Project 1: Dynamic Interplay of Eicosanoids in Cardiovascular Biology Products of the cyclooxygenase (C0X)-2 have been directly implicated in both inflammatory and thrombotic disease. However, predominant products of the COX enzymes vary between cells and have contrasting biology. The microsomal PGE synthase (mPGES)-1 has emerged as a drug target alternative to COX-2. A combined genetic and pharmacological approach will be taken to elucidate the roles of these enzymes in discrete cells and to assess the impact of COX-2 perturbation on biological networks. Versatile biomarkers of inflammation and oxidant stress will be combined in lipidomic analyses to integrate the divergent impact of cell specific enzyme disruptions on atherosclerosis in vivo with mechanistic studies in vitro.
In Specific Aim 1 we shall assess the importance of COX-2 in endothelial cells (ECs) and vascular smooth muscle cells (VSMCs) in regulating (i) the response to thrombogenic stimuli in large and small blood vessels and (ii) blood pressure homeostasis. Analysis of these phenotypes in mice deficient in discrete prostanoid receptors and cell specific deletions of COX-2 will be compared with the effects of global disruption of COX -2 function using genetic and pharmacological approaches.
In Specific Aim 2 we shall seek to elucidate the controversy surrounding COX-2 inhibition and atherosclerosis. The impact of induced global deletion of the enzyme will be assessed at varied stages of disease evolution, as will the distinct roles of EC, VSMC and macrophage COX-2 on prostanoid biosynthesis, the inflammatory response and lesional progression and morphology. Multiple tissues will be harvested from these and other mice with discrete deletions of COX-2 to determine how enzyme perturbation might impact on biological networks relevant to inflammation and how this might be influenced by age, gender and diet.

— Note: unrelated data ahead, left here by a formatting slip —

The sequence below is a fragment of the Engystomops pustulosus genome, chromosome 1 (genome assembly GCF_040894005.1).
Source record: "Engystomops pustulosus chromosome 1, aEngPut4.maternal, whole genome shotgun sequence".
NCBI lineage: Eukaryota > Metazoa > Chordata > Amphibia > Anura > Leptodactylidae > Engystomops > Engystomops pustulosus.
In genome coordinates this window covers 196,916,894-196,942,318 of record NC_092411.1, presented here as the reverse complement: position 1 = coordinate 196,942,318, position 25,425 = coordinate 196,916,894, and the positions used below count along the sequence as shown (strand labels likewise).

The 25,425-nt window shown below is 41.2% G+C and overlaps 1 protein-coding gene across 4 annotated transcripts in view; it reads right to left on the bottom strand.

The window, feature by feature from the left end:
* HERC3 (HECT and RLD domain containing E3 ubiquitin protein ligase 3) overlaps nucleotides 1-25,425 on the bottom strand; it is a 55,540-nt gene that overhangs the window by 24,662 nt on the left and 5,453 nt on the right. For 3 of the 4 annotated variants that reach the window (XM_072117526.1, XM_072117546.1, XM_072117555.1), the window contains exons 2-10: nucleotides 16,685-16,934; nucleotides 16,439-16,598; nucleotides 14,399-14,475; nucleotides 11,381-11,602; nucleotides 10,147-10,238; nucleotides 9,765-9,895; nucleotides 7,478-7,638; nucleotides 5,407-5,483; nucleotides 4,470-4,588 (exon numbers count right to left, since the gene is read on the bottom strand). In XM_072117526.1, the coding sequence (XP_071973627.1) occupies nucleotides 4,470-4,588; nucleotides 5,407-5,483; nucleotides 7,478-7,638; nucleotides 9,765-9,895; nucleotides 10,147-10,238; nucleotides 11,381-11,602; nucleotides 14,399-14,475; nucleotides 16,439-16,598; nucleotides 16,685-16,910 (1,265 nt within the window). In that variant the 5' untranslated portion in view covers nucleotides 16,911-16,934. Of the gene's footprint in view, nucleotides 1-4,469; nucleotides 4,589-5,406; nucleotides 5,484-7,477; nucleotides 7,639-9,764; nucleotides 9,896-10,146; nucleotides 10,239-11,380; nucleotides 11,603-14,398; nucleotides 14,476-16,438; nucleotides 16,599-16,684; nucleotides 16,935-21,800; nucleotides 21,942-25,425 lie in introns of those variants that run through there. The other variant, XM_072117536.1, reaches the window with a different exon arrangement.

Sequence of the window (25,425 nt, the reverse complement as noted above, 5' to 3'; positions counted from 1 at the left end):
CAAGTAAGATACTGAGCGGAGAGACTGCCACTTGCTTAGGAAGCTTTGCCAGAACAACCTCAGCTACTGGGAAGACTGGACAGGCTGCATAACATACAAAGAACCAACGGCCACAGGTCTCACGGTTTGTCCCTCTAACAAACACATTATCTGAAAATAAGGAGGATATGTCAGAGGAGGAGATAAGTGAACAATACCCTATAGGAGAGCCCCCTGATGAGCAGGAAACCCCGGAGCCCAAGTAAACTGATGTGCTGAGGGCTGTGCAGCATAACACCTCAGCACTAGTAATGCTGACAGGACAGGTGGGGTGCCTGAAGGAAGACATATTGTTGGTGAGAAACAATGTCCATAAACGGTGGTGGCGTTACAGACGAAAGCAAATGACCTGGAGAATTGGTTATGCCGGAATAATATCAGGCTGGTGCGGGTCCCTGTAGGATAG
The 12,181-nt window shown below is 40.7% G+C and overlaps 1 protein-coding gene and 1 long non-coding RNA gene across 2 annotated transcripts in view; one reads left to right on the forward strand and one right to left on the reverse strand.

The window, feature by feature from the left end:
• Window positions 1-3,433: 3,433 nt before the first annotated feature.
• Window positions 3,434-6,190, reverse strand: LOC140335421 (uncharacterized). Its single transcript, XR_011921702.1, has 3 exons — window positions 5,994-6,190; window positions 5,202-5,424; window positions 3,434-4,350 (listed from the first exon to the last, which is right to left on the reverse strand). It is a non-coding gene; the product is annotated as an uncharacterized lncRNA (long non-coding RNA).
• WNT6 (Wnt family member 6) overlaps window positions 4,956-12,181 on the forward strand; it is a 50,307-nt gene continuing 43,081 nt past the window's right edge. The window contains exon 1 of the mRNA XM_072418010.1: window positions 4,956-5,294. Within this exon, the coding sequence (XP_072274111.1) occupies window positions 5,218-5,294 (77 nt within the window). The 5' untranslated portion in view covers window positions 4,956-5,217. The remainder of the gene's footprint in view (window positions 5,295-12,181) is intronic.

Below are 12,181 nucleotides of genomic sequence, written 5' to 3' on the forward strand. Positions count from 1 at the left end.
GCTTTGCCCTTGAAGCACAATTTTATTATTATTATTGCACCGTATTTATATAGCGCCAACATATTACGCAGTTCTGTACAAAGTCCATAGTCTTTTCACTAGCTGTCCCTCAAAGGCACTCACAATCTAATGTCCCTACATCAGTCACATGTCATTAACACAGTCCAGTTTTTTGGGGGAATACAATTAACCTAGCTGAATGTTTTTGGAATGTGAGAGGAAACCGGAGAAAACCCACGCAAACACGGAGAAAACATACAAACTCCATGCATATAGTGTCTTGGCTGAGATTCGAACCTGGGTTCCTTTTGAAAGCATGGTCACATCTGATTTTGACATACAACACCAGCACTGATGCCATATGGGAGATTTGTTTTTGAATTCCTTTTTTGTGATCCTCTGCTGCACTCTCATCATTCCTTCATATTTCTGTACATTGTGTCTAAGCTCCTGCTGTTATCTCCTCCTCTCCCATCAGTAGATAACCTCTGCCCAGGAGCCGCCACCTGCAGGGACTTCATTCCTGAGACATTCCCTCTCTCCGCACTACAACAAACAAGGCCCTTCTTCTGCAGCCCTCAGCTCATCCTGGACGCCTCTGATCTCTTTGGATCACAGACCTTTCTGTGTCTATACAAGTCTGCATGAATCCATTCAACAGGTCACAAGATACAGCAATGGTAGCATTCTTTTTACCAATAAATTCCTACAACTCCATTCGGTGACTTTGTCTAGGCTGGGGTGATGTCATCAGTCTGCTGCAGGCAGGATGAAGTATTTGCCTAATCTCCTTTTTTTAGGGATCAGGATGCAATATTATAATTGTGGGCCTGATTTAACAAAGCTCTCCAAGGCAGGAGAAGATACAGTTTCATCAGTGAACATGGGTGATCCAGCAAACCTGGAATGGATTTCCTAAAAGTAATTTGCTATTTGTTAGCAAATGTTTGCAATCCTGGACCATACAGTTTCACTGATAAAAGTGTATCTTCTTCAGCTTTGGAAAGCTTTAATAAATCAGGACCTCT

In Specific Aim 3 we will utilize both a novel selective inhibitor of mPGES-1 and cell specific deletions ofthe enzyme to address the hypothesis that contrasting, functionally relevant patterns of substrate rediversion might ocpur at different stages of disease evolution. Unbiased analyses will be performed of the comparative impact of mPGES-1 vs COX-2 deletion on the response to inflammatory stimuli in discrete cell types. Finally, in Specific Aim 4, we shall assess the effect of deleting COX-2 or mPGES-1 in discrete cells - that differ in their primary prostanoids or rediversion products - on the response to vascular injury. We shall also determine whether systemic hypertension might exacerbate the impact of deleting either enzyme in cardiomyocytes on heart function and rhythm.

Public Health Relevance

These studies will elucidate the cardiovascular biology of both COX-2 and mPGES-1 with particular relevance to atherosclerosis. This is relevant to development of strategies to manage scientifically the cardiovascular risk while conserving the benefit of NSAIDs and in the prediction of the relative cardiovascular safety of inhibitors of mPGES-1.

Agency
National Institute of Health (NIH)
Institute
National Heart, Lung, and Blood Institute (NHLBI)
Type
Research Program Projects (P01)
Project #
5P01HL062250-15
Application #
8492132
Study Section
Heart, Lung, and Blood Initial Review Group (HLBP)
Project Start
Project End
Budget Start
2013-07-01
Budget End
2014-06-30
Support Year
15
Fiscal Year
2013
Total Cost
$706,142
Indirect Cost
$264,805
Name
University of Pennsylvania
Department
Type
DUNS #
042250712
City
Philadelphia
State
PA
Country
United States
Zip Code
19104
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Tang, Soon Yew; Monslow, James; Todd, Leslie et al. (2014) Cyclooxygenase-2 in endothelial and vascular smooth muscle cells restrains atherogenesis in hyperlipidemic mice. Circulation 129:1761-9
Jiménez, Juan M; Prasad, Varesh; Yu, Michael D et al. (2014) Macro- and microscale variables regulate stent haemodynamics, fibrin deposition and thrombomodulin expression. J R Soc Interface 11:20131079
Jiang, Yi-Zhou; Jiménez, Juan M; Ou, Kristy et al. (2014) Hemodynamic disturbed flow induces differential DNA methylation of endothelial Kruppel-Like Factor 4 promoter in vitro and in vivo. Circ Res 115:32-43

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